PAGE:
SACD & Other Hi-Res Reviews
Charles Mingus – Mingus, Mingus, Mingus, Mingus, Mingus – Impulse/Universal/Analogue Productions The Gil Evans Orchestra – Out of the Cool – Impulse/Universal/Analogue Productions
Published on August 4, 2010
Charles Mingus – Mingus, Mingus, Mingus, Mingus, Mingus – Impulse/Universal/Analogue Productions stereo-only SACD CIPJ 54 SA, 40.4 min. [Distr. by Harmonia mundi] *****:
(Charlie Mingus – doublebass & piano; 11-piece band includes Booker Ervin, Eric Dolphy, Jaki Byard, Charlie Mariano, Jerome Richardson & Britt Woodman)
The Gil Evans Orchestra – Out of the Cool – Impulse/Universal/Analogue Productions stereo-only SACD CIPJ 4 SA, 37.6 min. [Distr. by Harmonia mundi] *****:
(15-piece band including Gil Evans, piano; Ray Beckenstein, reeds; Jimmy Knepper, trombone, Ron Carter, bass & Elvin Jones, percussion)
Both of these SACDs are part of an Impulse label 25-SACD reissue project of Acoustic Sounds, which is now being distributed by Harmonia mundi. All are super-classics and generally benefit immensely from the enhancement, even though the analog tape originals have in some cases a few artifacts. The Mingus session dates from 1963 and the Evans from 1961; Bob Thiele produced the Mingus and Creed Taylor the Evans sessions.
I happened to have the Impulse standard CD reissues of both albums, and made an A/B comparison with the SACDs. Anyone with half an ear could immediately hear the outstanding improvements in the SACD sonics from the very first track on both albums. The first track on the Mingus CD has no deep bass support, making his doublebass sound thin and unrealistic. The entire soundstage of the band seemed flat, without depth to it. On the SACD Mingus‘ bass sounds and feels like a real doublebass, with great presence. Over on the right channel are percussion sounds which on the CD are almost like clanks rather than the variety of different non-drum-head percussive sounds. The added high end of the SACD brings them into focus with great detail.
The Gil Evans album has a diagram of where the 15 musicians are placed spatially, similar to many Japanese audiophile albums. Evans’ piano is right center, and on the CD of the initial track it sounds small and somewhat distant. There is also guitar on the left channel – also sounding small and too soft. On the far right channel is the percussion, with some cymbals sounding dulled and distant. Switching to the SACD had the instruments still sounding a bit distant but now the piano was much more realistic and in focus, and the guitar was somewhat closer and cleaner-sounding. The added high frequency component on the percussion on the right side made it much more true to life. In general the impact of both bands was definitely up a notch, as well as the clarity and spatiality of the various performers.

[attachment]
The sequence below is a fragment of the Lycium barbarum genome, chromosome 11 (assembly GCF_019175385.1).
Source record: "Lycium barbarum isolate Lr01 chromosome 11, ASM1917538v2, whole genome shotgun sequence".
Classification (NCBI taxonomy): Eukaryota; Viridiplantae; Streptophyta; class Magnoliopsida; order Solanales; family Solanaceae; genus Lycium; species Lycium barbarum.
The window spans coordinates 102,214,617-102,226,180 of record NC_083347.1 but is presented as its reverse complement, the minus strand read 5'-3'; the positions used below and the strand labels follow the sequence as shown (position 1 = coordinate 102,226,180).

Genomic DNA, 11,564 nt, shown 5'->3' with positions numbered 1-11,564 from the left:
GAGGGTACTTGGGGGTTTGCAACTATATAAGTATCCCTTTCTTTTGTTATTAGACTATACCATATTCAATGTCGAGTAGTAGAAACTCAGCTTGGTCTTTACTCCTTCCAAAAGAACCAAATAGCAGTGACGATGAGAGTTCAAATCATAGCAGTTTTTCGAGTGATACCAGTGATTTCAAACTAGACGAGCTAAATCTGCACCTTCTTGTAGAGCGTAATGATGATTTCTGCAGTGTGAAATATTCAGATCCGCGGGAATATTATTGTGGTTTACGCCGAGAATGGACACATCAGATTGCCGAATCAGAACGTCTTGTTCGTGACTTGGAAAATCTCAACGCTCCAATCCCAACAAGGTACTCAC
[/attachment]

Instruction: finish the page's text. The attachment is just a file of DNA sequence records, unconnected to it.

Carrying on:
The Mingus session is one of best of his career, all original compositions or arrangements and with top sidemen. His semi-improvised ensemble style didn’t always work perfectly every time, but here everyone is right on it and things swing tightly. His energizing and often unexpected music comes thru with unique force. (I must mention a hilarious notation I recall laughing at years ago on the original Impulse LP, which was repeated on the CD and is still here in the SACD note booklet on the page with the tune titles, personnel and Analogue Productions credits – where it could have easily been deleted. It proclaims, in caps: “THE NEW WAVE OF FOLK MUSIC IS ON IMPULSE!…Ethnic Folk-Dance Music.”)
Out of the Cool is one of the landmark larger-ensemble recorded sessions in the modern jazz world. Gil Evans carefully selected his players as the very best outlet for his wide-ranging musical ideas, and he gave them great freedom – not notating every note they were to play. He left plenty of room for improvised solos, sometimes just giving the performers a simple sketch. Trombonist Knepper takes a lovely solo in Where Flamingos Fly, and in Bilbao Evans honors the Kurt Weill tune with a rich and original orchestration. It features an unusual percussion instrument with five tones which was invented by a player in Sausalito, California where I used to live and heard it during its development. The Lydian Concept style of George Russell is heard in Stratusphunk, and strikes me as even more successful than Russell’s own recording.
TrackList – Mingus5: II B.S., I X Love, Celia, Mood Indigo, Better Get Hit in Yo’ Soiul, Theme for Lester Young, Hora Decubitus
TrackList – Gil Evans: La Nevada (Snow), Where Flamingos Fly, Bilbao Song, Stratuspunk, Sunken Treasure
– John Henry